by CIO Staff

A Crash Course on Avoiding Software Project Disputes

Feb 01, 20043 mins

Prior to the Contract

  • Hire outside legal counsel with contract law and software project experience.
  • Demand data on investments in vendors from integrators and consultants who might have conflicts of interest. You have a right to know if their vendor picks are influenced by a financial stake.
  • Demand that the vendor name any subcontractors it plans to use.
  • Ask for references who engaged in similar projects. No references, no deal.
  • Research past and current lawsuits in which the vendor was a participant.
  • Require that the vendor has these insurance policies and that it will cover all damages you may be forced to seek.
    • Commercial General Liability (CGL)
    • Electronic Errors & Omissions (EE&O)
    • Internet liability insurance
  • Hire an independent consultant to analyze specific metrics the project must meet: response times, level of hardware, processing power and so on.
  • Save all correspondence with bidders. Retain reporting and documentation of meetings and interactions.

In the Contract

  • Specify the functionality to be delivered.

    Bad: “Typical CRM functionality”

    Good: “A system that will amass data on goods sold in retail outlets that is stored in a database for instant and anytime retrieval by marketing personnel for data-mining purposes.”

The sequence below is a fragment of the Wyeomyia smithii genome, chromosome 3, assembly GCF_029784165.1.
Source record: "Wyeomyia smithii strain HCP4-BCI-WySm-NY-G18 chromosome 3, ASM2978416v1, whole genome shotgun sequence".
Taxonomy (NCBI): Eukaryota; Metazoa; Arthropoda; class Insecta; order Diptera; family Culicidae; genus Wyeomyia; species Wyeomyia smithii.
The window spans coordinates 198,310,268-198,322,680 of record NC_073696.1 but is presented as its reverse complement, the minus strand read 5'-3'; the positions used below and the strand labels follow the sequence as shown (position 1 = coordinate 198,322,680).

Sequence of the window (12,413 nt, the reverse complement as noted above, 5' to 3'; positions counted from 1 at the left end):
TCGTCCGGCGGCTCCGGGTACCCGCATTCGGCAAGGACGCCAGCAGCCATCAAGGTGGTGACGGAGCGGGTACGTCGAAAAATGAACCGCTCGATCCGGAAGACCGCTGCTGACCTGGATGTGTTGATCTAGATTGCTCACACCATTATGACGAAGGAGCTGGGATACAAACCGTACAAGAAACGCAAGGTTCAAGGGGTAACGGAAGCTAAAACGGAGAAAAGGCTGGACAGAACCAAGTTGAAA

• Mandate performance-level testing.

    “Database must return queries in less than two seconds with 100 concurrent users, under all conditions.”
  • Specify the minimum skill level and amount of staff for the project.
  • Mandate a project plan including:
    • Progress milestones that detail what will function and how.
    • Payment due at each milestone.
    • The specific method by which there will be sign-off on these milestones.
  • Mandate source code escrow and regular audits of the escrow so that you can take possession of source code or other intellectual property if the vendor suffers a disaster or goes bankrupt.
  • Require that all contract provisions apply to subcontractors’ work as if it were the vendor’s own work.
  • Detail a dispute resolution process:
    • Describe specifically when mediation, arbitration and court proceedings will be used.
    • Assign a specific “honest broker” or independent mediator to the project.
  • Mandate a clause that specifies damages allowed in the event of a dispute.
  • State that the vendor’s liability isn’t limited to any specific version of the software used in the project.
  • Don’t sign a contract that limits a vendor’s exposure to lawsuits to, for example, one year after signing.

After Signing the Contract

  • Create a warranty that the vendor will address changes to the software as time goes on.
  • Make sure the execution of the contract provisions is sound.
  • Follow through on acceptance tests before signing off on milestones. Confirm that auditing of escrow source code is actually happening and so on.
  • If things go bad:
    • Call in legal counsel.
    • Document everything.
    • Keep the systems online?the best way to prove a system doesn’t work is to show it doesn’t work.
    • Do not talk to the press.

Source: CIO reporting